|Written by Mark Lineberger|
|Tuesday, 03 January 2012 00:00|
If you try and find out what was happening in the Verde Valley before people started writing things down, you’re going to find that the story depends on who you talk to.
That’s true to some extent for the people who did write things down, as a personal account will almost certainly be colored by the viewpoints and biases held by the writer.
Still, written accounts provide an important insight into the facts of life and the people who settled in the Camp Verde area during the 19th century.
One Camp Verde woman dedicates her time, along with several other volunteers, to act as guardians of that history.
Jan Klann greets visitors at the Camp Verde Historical Society on Main Street on Tuesdays from 10 a.m. to 3 p.m. and Thursdays from 11 a.m. to 2 p.m.
If a visitor has a special request, she’ll even meet them by appointment. But even on the days when the building is closed to the public, Klann spends quite a bit of time there.
The circa-1914 building used to be an schoolhouse, and its ceiling still bears the intricate design work common to the era.
It’s had some other uses since then, but Klann was one of the people who helped turn it into what it is today.
It wasn’t quite 10 years ago when Bill Kelum asked her if she’d help transform the old school into a museum showcasing the area’s past, Klann said.
Together with the love of her life, Ron Brattain, and others, Klann worked on putting the museum together and has been volunteering there on a regular basis since it opened in September 2003.
Klann’s always had a love of history from her earliest days growing up on a Nebraska farm along the storied Oregon Trail. It was there among the corn and alfalfa that three generations of her family had farmed the land.
The jobs just weren’t there back in the ’50s, so in 1956 Klann went to Washington state.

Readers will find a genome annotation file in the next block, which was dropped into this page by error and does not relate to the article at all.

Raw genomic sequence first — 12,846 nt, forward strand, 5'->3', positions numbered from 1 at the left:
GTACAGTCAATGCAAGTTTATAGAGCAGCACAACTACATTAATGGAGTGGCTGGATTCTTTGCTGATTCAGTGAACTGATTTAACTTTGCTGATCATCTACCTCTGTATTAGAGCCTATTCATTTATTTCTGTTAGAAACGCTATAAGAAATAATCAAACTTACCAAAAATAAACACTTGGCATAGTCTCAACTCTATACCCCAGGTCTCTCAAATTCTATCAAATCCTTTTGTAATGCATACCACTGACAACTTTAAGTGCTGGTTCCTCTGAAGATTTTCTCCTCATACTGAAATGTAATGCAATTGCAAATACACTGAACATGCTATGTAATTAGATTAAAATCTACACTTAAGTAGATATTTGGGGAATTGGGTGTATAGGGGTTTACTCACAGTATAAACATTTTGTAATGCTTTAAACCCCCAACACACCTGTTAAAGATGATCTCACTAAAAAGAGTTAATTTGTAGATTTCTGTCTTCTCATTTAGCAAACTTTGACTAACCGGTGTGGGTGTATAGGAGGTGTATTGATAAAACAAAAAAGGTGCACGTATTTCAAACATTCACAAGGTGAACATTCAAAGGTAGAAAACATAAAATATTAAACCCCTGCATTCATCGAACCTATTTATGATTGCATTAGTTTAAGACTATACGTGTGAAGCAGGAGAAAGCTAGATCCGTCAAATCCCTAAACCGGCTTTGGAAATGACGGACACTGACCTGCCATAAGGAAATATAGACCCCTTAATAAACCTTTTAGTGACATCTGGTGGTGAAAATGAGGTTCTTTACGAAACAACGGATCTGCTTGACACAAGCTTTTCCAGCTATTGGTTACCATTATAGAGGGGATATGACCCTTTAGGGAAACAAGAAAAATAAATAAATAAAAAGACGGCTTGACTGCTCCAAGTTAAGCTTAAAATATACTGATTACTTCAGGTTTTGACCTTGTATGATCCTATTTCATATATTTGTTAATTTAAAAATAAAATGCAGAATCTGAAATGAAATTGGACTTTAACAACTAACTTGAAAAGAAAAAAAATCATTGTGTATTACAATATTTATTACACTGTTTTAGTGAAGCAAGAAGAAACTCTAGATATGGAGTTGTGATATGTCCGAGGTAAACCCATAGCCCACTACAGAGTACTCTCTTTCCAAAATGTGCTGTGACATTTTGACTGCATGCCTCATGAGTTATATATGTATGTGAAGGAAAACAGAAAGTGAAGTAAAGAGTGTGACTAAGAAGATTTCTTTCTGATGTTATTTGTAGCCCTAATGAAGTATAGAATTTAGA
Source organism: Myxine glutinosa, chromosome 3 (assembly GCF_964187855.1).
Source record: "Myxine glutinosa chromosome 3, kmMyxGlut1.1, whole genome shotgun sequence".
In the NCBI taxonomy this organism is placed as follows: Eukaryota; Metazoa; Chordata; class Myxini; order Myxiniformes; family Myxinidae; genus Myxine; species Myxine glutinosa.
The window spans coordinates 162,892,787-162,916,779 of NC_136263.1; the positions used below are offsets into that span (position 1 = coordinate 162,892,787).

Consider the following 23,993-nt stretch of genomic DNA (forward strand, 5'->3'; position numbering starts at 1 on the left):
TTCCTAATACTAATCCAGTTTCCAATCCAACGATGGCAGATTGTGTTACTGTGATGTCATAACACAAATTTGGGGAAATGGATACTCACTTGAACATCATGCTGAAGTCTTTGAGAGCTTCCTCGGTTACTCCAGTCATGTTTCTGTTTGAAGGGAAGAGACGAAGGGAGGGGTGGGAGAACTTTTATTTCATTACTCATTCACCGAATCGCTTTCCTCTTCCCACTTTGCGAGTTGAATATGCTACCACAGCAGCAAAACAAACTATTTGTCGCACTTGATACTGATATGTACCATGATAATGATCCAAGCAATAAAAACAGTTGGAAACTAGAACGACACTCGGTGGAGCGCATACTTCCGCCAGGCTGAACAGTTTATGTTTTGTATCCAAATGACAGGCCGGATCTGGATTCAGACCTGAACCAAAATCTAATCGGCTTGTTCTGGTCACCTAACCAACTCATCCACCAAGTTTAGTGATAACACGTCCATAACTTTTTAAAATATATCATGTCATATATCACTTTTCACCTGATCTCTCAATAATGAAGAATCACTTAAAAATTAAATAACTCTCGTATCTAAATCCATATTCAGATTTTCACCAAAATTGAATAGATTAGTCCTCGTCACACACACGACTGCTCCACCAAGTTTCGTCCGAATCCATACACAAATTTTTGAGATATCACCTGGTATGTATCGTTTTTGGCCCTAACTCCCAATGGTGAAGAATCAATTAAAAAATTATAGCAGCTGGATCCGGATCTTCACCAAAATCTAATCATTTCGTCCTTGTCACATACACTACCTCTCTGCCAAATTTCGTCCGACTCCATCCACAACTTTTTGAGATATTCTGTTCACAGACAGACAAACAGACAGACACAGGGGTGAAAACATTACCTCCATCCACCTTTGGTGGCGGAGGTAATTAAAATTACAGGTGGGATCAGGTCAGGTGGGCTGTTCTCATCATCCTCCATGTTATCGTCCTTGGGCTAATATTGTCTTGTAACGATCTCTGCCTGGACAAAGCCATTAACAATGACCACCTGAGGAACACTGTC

It turned out that 300 days of rain a year weren’t for her, so she ended up in sunnier Phoenix where she took a job for the U.S. Postal Service.
“It was supposed to be a temporary thing,” Klann said.
It turned into a career, one that likely influenced another of her hobbies, collecting postmarks from every post office in Arizona.
There are some she wishes she could have gotten, but as times change, post offices come and go, something evident in a state that’s littered with the sites of former towns that have dried up.
As with many others, the Verde Valley later became Klann’s “Phoenix escape plan,” and she said she doesn’t miss living in the city one bit. She’s had property up here since the ’70s, so the move seemed like a natural decision.
While the museum she gives her time to has a wide array of old pieces of the past, from wagon wheels to farming tools, Klann especially loves to dig around in the archives.
“It’s the research I enjoy — when people come and put in requests,” Klann said.
It’s that love of history that gives Klann some insight and connection to the Camp Verde that was.
Klann said she loves learning the past, learning little things like the fact that the Montezuma Inn across the street from the museum used to be a one-story building called the Red Star Saloon, a popular enterprise, at least before Camp Verde decided to go dry well ahead of prohibition.
When she’s not digging up the past, Klann said she just likes to sit on her property, take in the amazing views of nature around Camp Verde and live in the present moment.
For more information on the historical society, call 567-9560.
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